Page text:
The Eastern District of Michigan declared the adult use provisions of the Detroit Zoning Code unconstitutional because all adult businesses have to be approved by discretionary processes which lack constitutionally-mandated time limits.
If the enjoyment of a constitutionally protected activity is contingent upon the prior approval of government officials, such as a permit to engage in speech or expression, a prior restraint exists. The Plaintiffs argue that the provisions within the challenged zoning ordinance require potential adult business owners to obtain two levels of approval from the City. First, adult businesses may only operate in the City as “conditional uses” in the M3, M4, M5 and B6 districts in which they must undergo an approval process prior to opening their doors to the general public. In addition, all adult businesses are considered to be “regulated uses” under Zoning Ordinance Sec. 61-03-251 and must receive approval from City Council before operating.
These restrictions were held to be an unlawful prior restraint.
Prior restraints on speech carry a presumption of invalidity. First, a prior restraint is unconstitutional if it places “unbridled discretion in the hands of a governmental official or agency . . . .” FW/PBS, Inc. v. City of Dallas, 493 U.S. at 225-26 (1990). In order to be constitutional, prior restraints must have specific standards to guide the decision-maker in judging whether a permit
should issue. City of Lakewood v. Plain Dealer Publ’g Co., 486 U.S. 750, 757-8 (1998). Second, a “prior restraint that fails to place limits on the time within which the decision-maker must issue the license is impermissible.” FW/PBS, 493 U.S. at 226. Here, the Plaintiffs argue that the adult use provisions of the City’s zoning ordinance violate both facets of prior restraint jurisprudence;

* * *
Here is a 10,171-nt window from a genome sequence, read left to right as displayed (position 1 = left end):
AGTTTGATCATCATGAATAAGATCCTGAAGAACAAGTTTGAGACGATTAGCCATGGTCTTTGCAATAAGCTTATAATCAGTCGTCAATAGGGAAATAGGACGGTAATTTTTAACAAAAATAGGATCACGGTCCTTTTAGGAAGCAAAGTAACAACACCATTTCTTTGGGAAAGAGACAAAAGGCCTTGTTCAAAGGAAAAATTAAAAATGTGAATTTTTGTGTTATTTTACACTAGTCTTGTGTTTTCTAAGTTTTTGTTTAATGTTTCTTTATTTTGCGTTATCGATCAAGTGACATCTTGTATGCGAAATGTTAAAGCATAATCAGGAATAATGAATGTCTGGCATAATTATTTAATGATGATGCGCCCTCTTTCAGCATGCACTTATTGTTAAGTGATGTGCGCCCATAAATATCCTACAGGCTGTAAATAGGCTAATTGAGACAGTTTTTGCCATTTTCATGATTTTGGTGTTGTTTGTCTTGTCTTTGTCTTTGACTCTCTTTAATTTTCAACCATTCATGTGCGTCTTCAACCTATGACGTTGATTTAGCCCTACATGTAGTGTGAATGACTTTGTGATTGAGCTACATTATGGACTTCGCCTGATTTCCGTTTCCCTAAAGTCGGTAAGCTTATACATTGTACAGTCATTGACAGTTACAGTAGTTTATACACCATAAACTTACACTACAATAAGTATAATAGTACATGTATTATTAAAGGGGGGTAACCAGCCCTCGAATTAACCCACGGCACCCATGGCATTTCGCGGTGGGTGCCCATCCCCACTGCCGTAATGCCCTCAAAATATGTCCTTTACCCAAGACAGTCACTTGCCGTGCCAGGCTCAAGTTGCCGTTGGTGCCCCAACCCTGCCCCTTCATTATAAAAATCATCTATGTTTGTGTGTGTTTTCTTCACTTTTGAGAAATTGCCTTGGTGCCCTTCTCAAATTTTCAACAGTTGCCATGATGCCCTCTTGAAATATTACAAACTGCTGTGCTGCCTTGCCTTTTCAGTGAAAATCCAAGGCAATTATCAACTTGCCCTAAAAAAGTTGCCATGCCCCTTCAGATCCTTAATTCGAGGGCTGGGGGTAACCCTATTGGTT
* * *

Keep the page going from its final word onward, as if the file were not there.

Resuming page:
namely, they impermissibly place unbridled discretion in the hands of City officials, and also fail to mandate a prompt application decision as required by Freedman v. Maryland , 380 U.S. 51 (1965). In order to obtain permission to operate an adult business in Detroit, an applicant must receive two types of approval, as both a regulated use or a conditional use. All new adult businesses
in Detroit require approval from the City Council. Conditional use approval requires that the Buildings and Safety Engineering Department make fifteen affirmative findings, including an assessment as to whether the use will be consistent, compatible, or appropriate with the surrounding area and other businesses. These criteria give impermissibly vest broad discretion to the City and
More troubling, however, is that the adult use provisions of the City’s zoning ordinance provide no limitations of time upon the reviewing authorities to render an official approval or disapproval. The Supreme Court has mandated that in cases involving prior restraint, “the licensors must make the decision whether to issue the license within a specified and reasonable time period.
. . .” FW/PBS, 493 U.S. at 228, Freedman, supra. The conditional use, the planned development, and the regulated use provisions of the challenged zoning ordinance fail to provide any deadlines whatsoever for the granting or the denying of applications by the appropriate governmental body. Under Freedman, those regulations, which constitute prior restraint, must contain reasonably short deadlines for making decisions. The record in this case clearly demonstrates that the City’s zoning ordinance contains no such deadlines. Hence, the Court must, and does, conclude that the challenged terms and conditions of the City’s zoning ordinance violate the First Amendment of the U.S. Constitution.